If you pay attention to the news coming out of Europe, I would suggest the Economist blog: Charlemagne , than you know that Spain is not in the best of shape right now economically. Fortunately, there is one market that is still relatively healthy and that is English Teaching (More on that in a future post).

Finding a Job on Your Own.

In order to work in Spain you must first get a Employment Visa. This must be done in your home country at the nearest consulate office and cannot be done while you’re already in Spain.

In order to get a work visa you need to have a sponsor, which makes it difficult for non-EU immigrants because you must first be in the country to find work, however it is possible to find a job online if you are highly qualified in a special field,  and then the employer must hold your place for you while you are gone.

Government Programs

Another way of working in Spain are government sponsored programs:

1. Cultural Ambassadors / Language & Culture Assistants in Spain

Pay: 700-1000€/monthly depending on location

Duration: Academic Year (October-June)

Location: Throughout Spain

Notes: You cannot pick your location so you can be placed anywhere from big cities like Barcelona all the way to a tiny village in Spain.

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2. UCETAM Teaching Assistantships

Pay: 900€/month for 17 hours of work weekly

1450€/month for 25 hours weekly

Duration: Academic Year (September-June)

Location: Madrid

Notes: Pays more than the Cultural Ambassadors position. Also, you can be certain that you will be placed n Madrid. You are placed in private/semi-private schools located around Madrid.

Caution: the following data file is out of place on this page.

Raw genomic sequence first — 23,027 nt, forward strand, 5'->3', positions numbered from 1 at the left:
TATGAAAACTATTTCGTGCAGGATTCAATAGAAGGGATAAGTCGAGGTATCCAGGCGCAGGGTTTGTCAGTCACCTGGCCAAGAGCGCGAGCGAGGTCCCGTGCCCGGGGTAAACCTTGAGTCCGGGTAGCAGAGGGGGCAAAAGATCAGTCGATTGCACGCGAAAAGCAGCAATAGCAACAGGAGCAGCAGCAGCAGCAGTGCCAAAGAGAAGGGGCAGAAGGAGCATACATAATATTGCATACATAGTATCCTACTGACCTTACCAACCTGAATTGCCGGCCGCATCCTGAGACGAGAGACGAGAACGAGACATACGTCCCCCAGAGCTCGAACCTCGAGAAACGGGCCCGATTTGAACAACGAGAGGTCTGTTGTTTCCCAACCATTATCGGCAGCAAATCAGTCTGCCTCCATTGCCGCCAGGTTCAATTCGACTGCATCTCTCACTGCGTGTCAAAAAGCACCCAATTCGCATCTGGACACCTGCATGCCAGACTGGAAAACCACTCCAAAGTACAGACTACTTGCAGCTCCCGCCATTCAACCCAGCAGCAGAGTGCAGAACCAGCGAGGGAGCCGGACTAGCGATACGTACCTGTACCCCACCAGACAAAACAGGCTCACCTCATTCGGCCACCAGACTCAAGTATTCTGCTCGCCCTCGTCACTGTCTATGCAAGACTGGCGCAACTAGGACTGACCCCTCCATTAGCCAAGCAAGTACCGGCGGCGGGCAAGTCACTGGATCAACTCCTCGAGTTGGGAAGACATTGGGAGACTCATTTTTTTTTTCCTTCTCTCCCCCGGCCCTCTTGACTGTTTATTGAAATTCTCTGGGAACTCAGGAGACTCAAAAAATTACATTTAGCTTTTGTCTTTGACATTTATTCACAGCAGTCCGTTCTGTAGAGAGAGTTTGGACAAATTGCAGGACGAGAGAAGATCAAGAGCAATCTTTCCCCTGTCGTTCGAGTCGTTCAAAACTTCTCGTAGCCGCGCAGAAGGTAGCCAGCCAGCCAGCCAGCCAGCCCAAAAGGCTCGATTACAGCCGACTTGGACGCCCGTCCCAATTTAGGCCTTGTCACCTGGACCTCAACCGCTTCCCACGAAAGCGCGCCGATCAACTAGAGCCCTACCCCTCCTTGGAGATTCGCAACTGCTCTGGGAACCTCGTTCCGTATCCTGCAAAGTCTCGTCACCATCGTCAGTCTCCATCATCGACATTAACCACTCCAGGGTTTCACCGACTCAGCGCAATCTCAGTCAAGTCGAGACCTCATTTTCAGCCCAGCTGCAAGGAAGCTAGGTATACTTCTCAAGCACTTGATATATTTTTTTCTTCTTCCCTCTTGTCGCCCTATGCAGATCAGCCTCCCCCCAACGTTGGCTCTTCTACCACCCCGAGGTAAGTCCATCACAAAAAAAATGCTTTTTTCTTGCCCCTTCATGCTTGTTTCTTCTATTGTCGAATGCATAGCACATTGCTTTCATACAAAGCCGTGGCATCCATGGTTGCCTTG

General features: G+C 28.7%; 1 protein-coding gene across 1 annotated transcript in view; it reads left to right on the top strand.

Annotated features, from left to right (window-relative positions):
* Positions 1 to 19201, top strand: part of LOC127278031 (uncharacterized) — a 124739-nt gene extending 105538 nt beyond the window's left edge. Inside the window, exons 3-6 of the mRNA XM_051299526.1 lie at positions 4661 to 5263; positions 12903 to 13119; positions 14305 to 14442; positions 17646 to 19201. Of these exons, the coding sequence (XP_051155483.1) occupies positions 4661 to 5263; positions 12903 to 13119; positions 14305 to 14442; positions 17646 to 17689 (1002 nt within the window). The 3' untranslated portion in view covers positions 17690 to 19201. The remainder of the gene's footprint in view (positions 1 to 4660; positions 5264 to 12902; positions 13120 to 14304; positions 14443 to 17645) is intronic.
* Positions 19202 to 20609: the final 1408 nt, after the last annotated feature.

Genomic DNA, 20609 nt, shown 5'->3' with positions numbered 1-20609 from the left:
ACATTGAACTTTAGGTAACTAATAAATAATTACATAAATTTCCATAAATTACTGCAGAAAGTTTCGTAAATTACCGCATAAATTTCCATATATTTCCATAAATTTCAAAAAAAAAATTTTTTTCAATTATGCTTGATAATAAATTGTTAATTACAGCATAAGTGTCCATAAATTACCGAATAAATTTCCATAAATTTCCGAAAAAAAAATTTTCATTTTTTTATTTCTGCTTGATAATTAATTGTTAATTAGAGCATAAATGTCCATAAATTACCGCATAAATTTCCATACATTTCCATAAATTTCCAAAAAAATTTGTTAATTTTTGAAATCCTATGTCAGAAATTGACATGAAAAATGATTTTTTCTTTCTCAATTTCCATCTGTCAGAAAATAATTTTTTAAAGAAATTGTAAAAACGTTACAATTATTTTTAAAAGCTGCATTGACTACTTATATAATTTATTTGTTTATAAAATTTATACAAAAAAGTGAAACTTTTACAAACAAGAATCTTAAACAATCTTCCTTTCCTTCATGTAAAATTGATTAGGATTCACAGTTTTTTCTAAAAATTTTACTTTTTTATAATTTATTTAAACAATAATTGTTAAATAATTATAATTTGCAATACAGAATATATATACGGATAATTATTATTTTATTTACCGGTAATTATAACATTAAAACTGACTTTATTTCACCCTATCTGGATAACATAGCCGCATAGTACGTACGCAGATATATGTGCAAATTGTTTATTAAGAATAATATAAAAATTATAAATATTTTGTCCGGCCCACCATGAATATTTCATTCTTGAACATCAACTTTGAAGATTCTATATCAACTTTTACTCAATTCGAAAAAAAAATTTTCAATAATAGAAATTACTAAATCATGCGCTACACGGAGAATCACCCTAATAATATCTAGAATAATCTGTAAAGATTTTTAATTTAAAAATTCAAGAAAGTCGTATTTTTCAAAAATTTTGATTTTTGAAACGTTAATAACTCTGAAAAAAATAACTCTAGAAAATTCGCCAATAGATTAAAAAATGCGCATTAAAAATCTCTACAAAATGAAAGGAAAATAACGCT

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3. BEDA Teaching Assistantships

Pay: 900€ – 1200€ / Monthly

Duration: Academic Year (September to June)

Location: Madrid

Notes: This program is much like the UCETAM teaching program however you are required to take a class through Comillas University and you are teaching primarily in Catholic schools.

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CIEE Teach Abroad

4. CIEE Teach English Program

Pay: 700€ -1000€/Monthly

Duration: Academic Year (September- June)

Location: Andalusia and Madrid

Notes: Much like the government program you don’t get much decision on where you are placed and pays the same. One positive is that they pretty much accept positions year-round due to lack of participation.

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It is pretty clear that the biggest opportunity for Americans in Spain is teaching english. In a future post I will be sure to touch more on the TEFL community in Spain since I am currently reading a few books on the topic. This guide will always be growing so be sure to check back for some more soon. If you have any questions or know of any additional information send me a message or leave a comment.